Financial Times:
  • Insurance Plan to Boost Rescue Fund's Reach. European policymakers are moving towards a plan that would enable the eurozone’s €440bn rescue fund to insure investors against some losses on government bonds, arguing it presents the fewest legal and political hurdles to quickly increasing the fund’s firepower.
  • Mario Draghi Fears Italian Debt Spiral. Italy risks a debt spiral without "drastic" steps to cut spending and restore confidence in public finances, the country's central bank governor has warned.
  • Even a Slovak 'Yes' Will Make No Difference. He also touched on the most neuralgic issue, reminding everybody that the EFSF is "mainly for saving foreign banks". These are French, German, British, Dutch, and Belgian banks, of course. Mr Sulik is right. The EU-IMF rescue loans have not helped Greece pull out of its downward spiral. They have pushed the country further into bankruptcy. Greek public debt will rise from around 120pc of GDP to 160pc under the rescue programme, and the IMF is pencilling in figures above 180pc. The rescue loans have rotated into the hands of creditor banks, life insurers, pension funds, and even a few hedge funds. ECB bond purchases have allowed to investors to dump their holdings at reduced loss, shifting the risk to EMU taxpayers. It is a racket for financial elites. A pickpocketing of taxpayers, including poor Slovak taxpayers. "I’d rather be a pariah in Brussels than have to feel ashamed before my children," he said. Bravo.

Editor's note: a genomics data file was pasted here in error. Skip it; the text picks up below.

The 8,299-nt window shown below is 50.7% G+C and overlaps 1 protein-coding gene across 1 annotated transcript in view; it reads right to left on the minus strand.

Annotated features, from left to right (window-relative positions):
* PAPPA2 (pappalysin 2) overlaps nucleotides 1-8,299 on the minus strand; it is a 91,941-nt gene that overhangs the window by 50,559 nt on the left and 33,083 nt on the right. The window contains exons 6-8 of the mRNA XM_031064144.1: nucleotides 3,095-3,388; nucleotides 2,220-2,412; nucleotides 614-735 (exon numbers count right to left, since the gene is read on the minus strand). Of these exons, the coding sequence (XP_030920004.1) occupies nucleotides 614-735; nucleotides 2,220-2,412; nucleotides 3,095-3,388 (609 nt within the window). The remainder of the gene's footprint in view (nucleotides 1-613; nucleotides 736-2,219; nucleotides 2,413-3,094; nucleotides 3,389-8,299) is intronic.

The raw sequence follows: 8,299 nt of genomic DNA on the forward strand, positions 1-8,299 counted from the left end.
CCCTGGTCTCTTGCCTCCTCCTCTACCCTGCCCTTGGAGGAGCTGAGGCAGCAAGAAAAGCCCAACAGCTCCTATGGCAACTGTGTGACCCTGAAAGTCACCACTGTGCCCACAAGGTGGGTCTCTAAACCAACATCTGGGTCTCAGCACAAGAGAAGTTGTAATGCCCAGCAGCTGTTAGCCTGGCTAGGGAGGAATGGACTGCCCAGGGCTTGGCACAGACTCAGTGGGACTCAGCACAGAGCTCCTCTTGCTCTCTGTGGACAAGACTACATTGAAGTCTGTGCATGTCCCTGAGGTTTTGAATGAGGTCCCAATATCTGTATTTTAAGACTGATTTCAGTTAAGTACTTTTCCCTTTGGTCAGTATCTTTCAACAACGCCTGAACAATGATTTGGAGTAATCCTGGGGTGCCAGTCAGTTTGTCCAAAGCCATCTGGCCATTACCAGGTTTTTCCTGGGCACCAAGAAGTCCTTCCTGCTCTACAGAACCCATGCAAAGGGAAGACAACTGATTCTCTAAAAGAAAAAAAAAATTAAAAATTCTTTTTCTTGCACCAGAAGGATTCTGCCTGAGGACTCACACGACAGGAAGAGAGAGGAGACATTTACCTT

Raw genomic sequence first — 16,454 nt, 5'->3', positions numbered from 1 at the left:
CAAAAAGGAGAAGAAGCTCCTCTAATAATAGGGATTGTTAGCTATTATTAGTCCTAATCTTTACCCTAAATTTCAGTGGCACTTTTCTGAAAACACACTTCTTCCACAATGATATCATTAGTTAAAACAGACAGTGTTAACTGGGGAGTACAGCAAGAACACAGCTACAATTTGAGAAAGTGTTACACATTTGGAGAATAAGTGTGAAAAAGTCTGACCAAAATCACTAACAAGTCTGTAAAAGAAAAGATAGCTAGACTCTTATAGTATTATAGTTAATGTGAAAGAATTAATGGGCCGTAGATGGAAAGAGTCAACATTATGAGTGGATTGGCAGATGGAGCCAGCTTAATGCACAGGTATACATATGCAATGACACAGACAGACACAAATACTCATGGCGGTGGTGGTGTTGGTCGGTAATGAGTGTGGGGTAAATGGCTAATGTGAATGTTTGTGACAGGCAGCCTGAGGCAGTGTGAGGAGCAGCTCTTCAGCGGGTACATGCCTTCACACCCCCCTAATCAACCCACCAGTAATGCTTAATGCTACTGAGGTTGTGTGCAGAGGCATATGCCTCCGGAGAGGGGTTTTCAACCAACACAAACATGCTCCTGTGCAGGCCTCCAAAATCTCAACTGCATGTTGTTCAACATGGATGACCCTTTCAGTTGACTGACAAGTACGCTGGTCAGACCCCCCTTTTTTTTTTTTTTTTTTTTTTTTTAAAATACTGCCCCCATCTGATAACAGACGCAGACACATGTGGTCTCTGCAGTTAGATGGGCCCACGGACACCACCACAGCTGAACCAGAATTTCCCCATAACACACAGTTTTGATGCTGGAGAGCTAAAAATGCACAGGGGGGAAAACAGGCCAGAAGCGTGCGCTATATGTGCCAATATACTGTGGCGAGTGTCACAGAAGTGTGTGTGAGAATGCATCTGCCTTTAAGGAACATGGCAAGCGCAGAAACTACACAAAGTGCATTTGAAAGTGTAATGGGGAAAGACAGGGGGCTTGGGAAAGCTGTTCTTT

Leipziger Volkszeitung:
  • The German finance ministry is assessing the potential impact of losses of up to 50% on Greek bonds, citing government sources. The assessment, which is being coordinated with France, is taking longer than expected and has resulted in a European Union meeting scheduled for Oct. 17 being moved to Oct. 18.
South China Morning Post:
China Securities Journal:
  • The room for yuan appreciation in the future may not be "too large" as the currency's exchange rate is gradually moving to a balanced and reasonable level, the China Securities Journal says in a front-page editorial.
Evening Recommendations
Barclays Capital:
  • Rated (OC) Overweight, target $37.
  • Rated (PHM) Overweight, target $8.
  • Rated (IFSIA) Overweight, target $18.
  • Rated (LEN) Overweight, target $20.
  • Rated (TOL) Overweight, target $21.
  • Rated (AWI) Overweight, target $50.
Night Trading
  • Asian equity indices are -.50% to +1.25% on average.
  • Asia Ex-Japan Investment Grade CDS Index 211.0 -10.25 basis points.
  • Asia Pacific Sovereign CDS Index 159.50 -.5 basis point.
  • FTSE-100 futures -.32%.
  • S&P 500 futures +.03%.
  • NASDAQ 100 futures +.09%.
Morning Preview Links

Earnings of Note
  • (FCS)/.32
  • (LNN)/.61
  • (JPM)/.92
  • (FAST)/.33
  • (CBSH)/.77